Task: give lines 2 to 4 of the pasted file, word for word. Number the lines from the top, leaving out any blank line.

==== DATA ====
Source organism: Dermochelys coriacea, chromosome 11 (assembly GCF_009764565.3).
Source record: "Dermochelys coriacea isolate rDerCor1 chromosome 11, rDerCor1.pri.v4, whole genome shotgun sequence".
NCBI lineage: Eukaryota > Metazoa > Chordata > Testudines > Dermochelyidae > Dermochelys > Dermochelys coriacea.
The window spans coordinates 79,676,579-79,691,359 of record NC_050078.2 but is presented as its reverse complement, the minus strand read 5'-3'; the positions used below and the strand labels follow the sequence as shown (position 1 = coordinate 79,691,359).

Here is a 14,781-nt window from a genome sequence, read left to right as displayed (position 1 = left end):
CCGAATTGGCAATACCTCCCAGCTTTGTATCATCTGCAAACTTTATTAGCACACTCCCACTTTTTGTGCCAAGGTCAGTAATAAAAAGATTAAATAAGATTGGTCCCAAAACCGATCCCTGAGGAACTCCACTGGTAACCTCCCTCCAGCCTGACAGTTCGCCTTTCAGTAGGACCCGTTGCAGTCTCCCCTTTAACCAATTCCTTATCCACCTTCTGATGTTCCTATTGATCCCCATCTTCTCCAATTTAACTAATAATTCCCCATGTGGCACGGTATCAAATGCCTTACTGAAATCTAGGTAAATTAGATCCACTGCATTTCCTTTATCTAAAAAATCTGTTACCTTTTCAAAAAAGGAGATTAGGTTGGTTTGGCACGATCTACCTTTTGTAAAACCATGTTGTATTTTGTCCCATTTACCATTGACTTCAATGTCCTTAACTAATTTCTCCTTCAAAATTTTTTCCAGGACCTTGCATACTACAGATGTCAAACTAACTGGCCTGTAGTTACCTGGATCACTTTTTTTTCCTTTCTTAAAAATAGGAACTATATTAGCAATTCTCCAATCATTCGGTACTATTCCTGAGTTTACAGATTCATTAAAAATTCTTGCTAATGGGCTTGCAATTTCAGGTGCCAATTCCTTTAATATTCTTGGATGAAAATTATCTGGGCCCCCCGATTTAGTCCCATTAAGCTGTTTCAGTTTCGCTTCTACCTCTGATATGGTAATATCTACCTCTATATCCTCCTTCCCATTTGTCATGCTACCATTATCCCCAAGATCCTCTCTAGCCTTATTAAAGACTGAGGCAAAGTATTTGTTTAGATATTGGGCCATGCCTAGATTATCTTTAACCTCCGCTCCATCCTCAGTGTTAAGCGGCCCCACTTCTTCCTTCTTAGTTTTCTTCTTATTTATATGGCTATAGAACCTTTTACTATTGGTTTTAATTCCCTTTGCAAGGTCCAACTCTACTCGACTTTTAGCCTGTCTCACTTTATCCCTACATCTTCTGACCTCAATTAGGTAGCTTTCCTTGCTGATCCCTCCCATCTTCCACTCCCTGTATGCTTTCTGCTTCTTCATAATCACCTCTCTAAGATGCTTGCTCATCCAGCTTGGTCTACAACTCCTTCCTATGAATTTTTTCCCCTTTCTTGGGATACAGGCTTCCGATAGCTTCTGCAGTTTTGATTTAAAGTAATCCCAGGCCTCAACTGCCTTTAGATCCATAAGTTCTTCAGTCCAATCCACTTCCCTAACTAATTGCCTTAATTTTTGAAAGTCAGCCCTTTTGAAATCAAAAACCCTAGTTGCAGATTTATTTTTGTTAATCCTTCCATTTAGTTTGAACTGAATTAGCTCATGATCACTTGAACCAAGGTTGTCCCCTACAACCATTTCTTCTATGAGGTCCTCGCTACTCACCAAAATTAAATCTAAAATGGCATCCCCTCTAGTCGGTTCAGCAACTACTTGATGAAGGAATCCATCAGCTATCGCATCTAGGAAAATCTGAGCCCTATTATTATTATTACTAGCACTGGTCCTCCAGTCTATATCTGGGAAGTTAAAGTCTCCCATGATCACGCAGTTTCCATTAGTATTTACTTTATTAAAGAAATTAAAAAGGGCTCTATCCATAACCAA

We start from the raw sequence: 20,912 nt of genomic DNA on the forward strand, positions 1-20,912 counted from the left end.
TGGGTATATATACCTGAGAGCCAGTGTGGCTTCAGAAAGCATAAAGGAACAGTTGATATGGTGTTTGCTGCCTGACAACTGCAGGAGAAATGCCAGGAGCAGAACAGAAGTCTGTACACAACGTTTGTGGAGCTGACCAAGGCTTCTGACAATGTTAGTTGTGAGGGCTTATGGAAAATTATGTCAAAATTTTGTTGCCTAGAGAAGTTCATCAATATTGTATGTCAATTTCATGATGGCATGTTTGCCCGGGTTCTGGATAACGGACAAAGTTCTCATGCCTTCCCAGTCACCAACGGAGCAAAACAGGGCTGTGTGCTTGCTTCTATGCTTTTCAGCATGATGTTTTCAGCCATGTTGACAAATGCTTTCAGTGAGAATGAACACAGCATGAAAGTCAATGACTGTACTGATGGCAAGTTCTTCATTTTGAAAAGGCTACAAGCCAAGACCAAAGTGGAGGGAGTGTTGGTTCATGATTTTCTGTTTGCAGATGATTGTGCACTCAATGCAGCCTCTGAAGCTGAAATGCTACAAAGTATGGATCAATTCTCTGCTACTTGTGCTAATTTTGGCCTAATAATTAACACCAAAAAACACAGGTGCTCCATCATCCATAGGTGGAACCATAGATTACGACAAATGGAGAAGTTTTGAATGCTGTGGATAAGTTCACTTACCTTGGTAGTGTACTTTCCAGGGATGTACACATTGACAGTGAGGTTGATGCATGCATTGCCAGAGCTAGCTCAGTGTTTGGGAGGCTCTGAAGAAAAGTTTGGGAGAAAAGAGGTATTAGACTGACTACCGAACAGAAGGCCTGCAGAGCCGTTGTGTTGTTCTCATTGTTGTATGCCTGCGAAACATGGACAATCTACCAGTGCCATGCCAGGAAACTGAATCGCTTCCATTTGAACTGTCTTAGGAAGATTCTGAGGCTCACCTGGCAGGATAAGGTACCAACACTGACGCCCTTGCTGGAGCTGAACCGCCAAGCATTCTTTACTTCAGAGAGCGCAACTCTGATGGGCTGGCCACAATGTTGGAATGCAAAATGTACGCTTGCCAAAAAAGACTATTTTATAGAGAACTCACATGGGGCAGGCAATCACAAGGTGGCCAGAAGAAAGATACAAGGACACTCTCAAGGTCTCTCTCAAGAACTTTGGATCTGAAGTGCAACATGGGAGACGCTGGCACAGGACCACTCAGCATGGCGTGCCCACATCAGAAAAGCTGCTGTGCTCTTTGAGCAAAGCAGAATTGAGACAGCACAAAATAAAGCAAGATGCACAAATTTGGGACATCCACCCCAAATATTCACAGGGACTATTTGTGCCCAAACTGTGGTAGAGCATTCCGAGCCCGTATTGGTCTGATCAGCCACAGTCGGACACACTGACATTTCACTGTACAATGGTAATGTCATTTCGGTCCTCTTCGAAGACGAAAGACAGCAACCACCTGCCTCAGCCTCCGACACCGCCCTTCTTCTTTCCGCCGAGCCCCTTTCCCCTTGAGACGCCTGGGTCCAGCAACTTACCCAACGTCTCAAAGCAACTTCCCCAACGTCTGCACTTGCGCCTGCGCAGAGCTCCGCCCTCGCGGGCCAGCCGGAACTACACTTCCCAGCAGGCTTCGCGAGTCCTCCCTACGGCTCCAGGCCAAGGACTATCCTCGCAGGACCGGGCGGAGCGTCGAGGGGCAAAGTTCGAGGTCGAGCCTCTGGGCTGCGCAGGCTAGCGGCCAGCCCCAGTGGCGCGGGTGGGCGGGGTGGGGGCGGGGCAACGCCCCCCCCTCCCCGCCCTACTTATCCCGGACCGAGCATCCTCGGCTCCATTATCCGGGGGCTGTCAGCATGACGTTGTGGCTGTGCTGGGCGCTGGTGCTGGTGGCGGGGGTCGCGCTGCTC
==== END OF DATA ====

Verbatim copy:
Source record: "Dermochelys coriacea isolate rDerCor1 chromosome 11, rDerCor1.pri.v4, whole genome shotgun sequence".
NCBI lineage: Eukaryota > Metazoa > Chordata > Testudines > Dermochelyidae > Dermochelys > Dermochelys coriacea.
The window spans coordinates 79,676,579-79,691,359 of record NC_050078.2 but is presented as its reverse complement, the minus strand read 5'-3'; the positions used below and the strand labels follow the sequence as shown (position 1 = coordinate 79,691,359).